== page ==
The Bruins are coming off a strong 2017-18 that saw them go 50-20-12. Their 112 points was good enough for fourth in the league but only second in the Atlantic Division, finishing one point behind the Tampa Bay Lightning. They eliminated their divisional rival, the Toronto Maple Leafs, in game 7 of the first round before being bounced in round two by the Lightning.
Boston comes into 2018-19 with their core intact. Their roster is an ideal balance of proven veterans and up-and-coming guys who seem ready to take on a larger role. Finishing atop the Atlantic Division will be a tall task in 2018-19, but the Bruins are up to the challenge.
➕ Jaroslav Halak (Free Agency)
➕ John Moore (Free Agency)
➕ Chris Wagner (Free Agency)
➕ Joakim Nordstrom (Free Agency)
➕ Steven Kampfer (Trade)
The 2018-19 Bruins will live and die by their first line, arguably the most dominant in the league. The terrifying trio of Brad Marchand, Patrice Bergeron, and David Pastrnak were the best line in the NHL last season, according to Corsica Hockey Player Ratings. The three of them boasted a 58.86 CF% at 5v5 and produced 33 scoring chances per 60. The Bruins scored 28 goals at 5v5 with their top line on the ice and surrendered just 16. They are a nightmare to match up against and can force a team’s first line to play in their own end all night long. They will be one of the best lines in the NHL again this season and they are the heart of this Boston team.
The loss of free agent Riley Nash hurts Boston’s depth down the middle. Jakob Forsbacka Karlsson is expected to make the big club as the third-line centre this season, while Noel Acciari holds down his familiar spot on the fourth line. Forsbacka Karlsson is a former second-round pick of the 2015 NHL Entry Draft and spent last season with the AHL’s Providence Bruins, putting up 15 goals and 17 assists in 58 games. Coming into 2018-19, the Bruins’ third line is nowhere near as dependable as it was last season (56.40 CF%, 55.56 GF%), but there’s nothing in his pedigree that suggests Forsbacka Karlsson can’t be an adequate third-line centre.
While Torey Krug has proven himself worthy of a large role on this blueline, he will be limited to the second pair so long as fellow left-handed defenseman Zdeno Chara is still around. Krug is coming off a career year that saw him post personal bests in goals (14), assists (45), and even strength points (34). He is one of the top offensive-defenseman in the league and should be heavily-featured on the Bruins’ top powerplay unit again this season.
Charlie McAvoy impressed as a rookie last season, registering seven goals and 25 assists in 63 games. The 20-year-old is set to start the 2018-19 season back on the top pair alongside Chara. The odd couple played over 850 minutes together at 5v5 last season, surrendering a miniscule 22 scoring chances per 60. They will be utilized as the Bruins’ shutdown pair again this season, regularly going up against the opposition’s top line.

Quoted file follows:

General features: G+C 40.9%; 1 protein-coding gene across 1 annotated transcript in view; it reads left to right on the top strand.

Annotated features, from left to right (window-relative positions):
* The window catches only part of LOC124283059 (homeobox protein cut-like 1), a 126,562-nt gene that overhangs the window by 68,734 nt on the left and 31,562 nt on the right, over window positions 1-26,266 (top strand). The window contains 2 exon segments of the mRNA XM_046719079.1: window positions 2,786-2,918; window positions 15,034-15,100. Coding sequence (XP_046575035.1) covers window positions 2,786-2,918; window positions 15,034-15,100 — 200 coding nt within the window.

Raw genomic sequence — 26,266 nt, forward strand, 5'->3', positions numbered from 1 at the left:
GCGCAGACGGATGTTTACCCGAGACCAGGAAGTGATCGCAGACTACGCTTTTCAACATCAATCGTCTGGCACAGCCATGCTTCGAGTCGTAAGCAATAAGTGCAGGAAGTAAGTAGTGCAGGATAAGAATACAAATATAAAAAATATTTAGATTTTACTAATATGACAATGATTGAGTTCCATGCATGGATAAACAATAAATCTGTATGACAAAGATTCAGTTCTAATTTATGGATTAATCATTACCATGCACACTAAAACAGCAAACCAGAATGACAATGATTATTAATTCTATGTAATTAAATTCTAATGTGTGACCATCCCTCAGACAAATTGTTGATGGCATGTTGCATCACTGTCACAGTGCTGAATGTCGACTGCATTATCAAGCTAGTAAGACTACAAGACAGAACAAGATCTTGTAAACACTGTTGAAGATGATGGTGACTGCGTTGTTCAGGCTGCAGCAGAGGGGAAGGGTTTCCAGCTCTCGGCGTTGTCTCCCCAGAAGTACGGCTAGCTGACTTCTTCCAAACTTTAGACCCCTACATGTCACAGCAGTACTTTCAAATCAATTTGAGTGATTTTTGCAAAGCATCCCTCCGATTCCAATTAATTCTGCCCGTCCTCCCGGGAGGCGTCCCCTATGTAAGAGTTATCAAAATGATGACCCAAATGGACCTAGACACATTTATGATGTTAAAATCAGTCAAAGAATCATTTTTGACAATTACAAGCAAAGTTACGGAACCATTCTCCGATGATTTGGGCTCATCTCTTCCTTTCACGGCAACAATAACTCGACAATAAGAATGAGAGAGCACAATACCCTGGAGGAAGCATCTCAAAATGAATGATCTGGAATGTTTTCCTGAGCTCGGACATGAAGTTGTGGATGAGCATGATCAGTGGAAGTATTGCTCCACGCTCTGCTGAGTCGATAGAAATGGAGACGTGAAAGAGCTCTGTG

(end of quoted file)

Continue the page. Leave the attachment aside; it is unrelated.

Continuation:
Kevan Miller is an underrated defenseman that gives the Bruins a lot of depth on the blueline. He would feature in the top four of most teams and would be the one to move up the depth chart should any of Krug, Chara, or McAvoy miss time. John Moore and Brandon Carlo are nothing to write home about but are more than qualified to be the fifth and sixth defensemen. The strength of their blueline helps mitigate a lack of depth up front.
Tuukka Rask’s game may have lost a step in recent years, but he’s still able to handle a full workload and give the Bruins above-average goaltending. Considering Boston gave up the second-least shots on goal last season, above average is all they need from their goaltender. Rask would be a lock for 35 wins if he can stay healthy enough to make 60 starts in 2018-19.
The Bruins signed Jaroslav Halak to backup Rask, not challenge him for playing time. The 33-year-old vet posted a .908 SV% for the Islanders last season, his worst since the 2012-13 season. With a career .916 SV%, Halak is a competent backup who can handle a starter’s workload should Rask miss any time.
|Brad Marchand (38)||Brad Marchand (50)||Brad Marchand (88)||Patrice Bergeron (12)|
|David Pastrnak (34)||Torey Krug (43)||David Pastrnak (76)||David Pastrnak (11)|
|Patrice Bergeron (32)||David Pastrnak (42)||Patrice Bergeron (68)||Brad Marchand (8)|
- 8. Brad Marchand — LW2
- 15. David Pastrnak — RW4
- 39. Patrice Bergeron — C14
- 48. Tuukka Rask — G5
- 67. Torey Krug — D14
- 137. Charlie McAvoy — D33
- 188. David Krejci — C42
- 229. Jaroslav Halak — G38
- 255. Danton Heinen — LW41
- 275. Jake DeBrusk — LW45
- 285. Zdeno Chara — D75
Predicted Atlantic Standings
The Bruins are a lock for one of the top three divisional playoff spots and are every bit as capable of winning the Atlantic as Tampa Bay and Toronto. Their blueline is as strong as any in the league, but they don’t have the depth up front to match the Lightning or the Maple Leafs on paper. With their first line leading the way, the Bruins are a Stanley Cup contender, but they’ll need to win the division first. Playing one of Toronto or Tampa Bay in the first round makes for a long and challenging playoff run.
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